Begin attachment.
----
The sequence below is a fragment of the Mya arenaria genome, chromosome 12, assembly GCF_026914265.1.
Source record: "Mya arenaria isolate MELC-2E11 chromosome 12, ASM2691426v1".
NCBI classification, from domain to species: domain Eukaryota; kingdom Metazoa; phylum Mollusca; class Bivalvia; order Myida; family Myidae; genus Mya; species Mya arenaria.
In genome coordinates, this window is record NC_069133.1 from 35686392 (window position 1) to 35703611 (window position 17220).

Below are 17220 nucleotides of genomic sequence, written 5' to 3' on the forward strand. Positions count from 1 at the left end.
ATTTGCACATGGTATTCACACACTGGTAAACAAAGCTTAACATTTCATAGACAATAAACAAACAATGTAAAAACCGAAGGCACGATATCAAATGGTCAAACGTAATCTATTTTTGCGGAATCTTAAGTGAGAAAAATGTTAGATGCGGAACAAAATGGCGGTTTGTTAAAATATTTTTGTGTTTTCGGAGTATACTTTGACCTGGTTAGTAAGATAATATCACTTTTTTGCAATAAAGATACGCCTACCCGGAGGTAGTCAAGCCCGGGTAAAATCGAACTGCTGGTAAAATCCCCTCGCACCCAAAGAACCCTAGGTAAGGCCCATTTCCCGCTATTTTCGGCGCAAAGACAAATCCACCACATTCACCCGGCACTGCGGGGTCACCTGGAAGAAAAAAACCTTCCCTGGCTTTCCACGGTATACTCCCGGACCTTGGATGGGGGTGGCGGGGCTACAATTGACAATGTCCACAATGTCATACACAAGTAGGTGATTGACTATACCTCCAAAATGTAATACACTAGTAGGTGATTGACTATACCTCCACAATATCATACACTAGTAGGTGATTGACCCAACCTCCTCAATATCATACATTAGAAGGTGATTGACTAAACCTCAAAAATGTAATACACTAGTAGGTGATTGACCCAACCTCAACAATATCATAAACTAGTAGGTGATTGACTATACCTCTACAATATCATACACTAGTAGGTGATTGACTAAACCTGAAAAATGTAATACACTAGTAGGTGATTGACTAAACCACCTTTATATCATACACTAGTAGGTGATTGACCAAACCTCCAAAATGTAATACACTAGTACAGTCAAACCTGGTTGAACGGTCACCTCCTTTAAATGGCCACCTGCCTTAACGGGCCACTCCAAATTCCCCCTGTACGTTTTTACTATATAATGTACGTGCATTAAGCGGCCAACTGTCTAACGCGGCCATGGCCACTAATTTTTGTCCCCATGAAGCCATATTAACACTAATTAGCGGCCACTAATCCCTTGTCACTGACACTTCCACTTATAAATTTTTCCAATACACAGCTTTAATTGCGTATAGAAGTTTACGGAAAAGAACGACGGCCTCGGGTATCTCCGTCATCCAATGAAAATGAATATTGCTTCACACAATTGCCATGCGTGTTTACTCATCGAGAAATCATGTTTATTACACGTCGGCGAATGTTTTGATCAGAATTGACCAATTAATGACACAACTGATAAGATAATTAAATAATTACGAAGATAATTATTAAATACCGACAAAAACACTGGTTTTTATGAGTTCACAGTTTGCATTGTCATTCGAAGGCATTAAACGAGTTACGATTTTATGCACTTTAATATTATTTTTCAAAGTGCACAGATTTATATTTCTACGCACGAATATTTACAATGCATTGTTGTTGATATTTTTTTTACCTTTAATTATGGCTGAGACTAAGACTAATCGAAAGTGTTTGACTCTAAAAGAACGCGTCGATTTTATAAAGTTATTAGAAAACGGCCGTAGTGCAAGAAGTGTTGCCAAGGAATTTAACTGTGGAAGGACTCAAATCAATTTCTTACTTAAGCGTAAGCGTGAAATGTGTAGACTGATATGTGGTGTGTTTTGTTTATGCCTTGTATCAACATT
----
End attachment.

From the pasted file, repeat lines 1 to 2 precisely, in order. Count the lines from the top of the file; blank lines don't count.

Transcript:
The sequence below is a fragment of the Mya arenaria genome, chromosome 12, assembly GCF_026914265.1.
Source record: "Mya arenaria isolate MELC-2E11 chromosome 12, ASM2691426v1".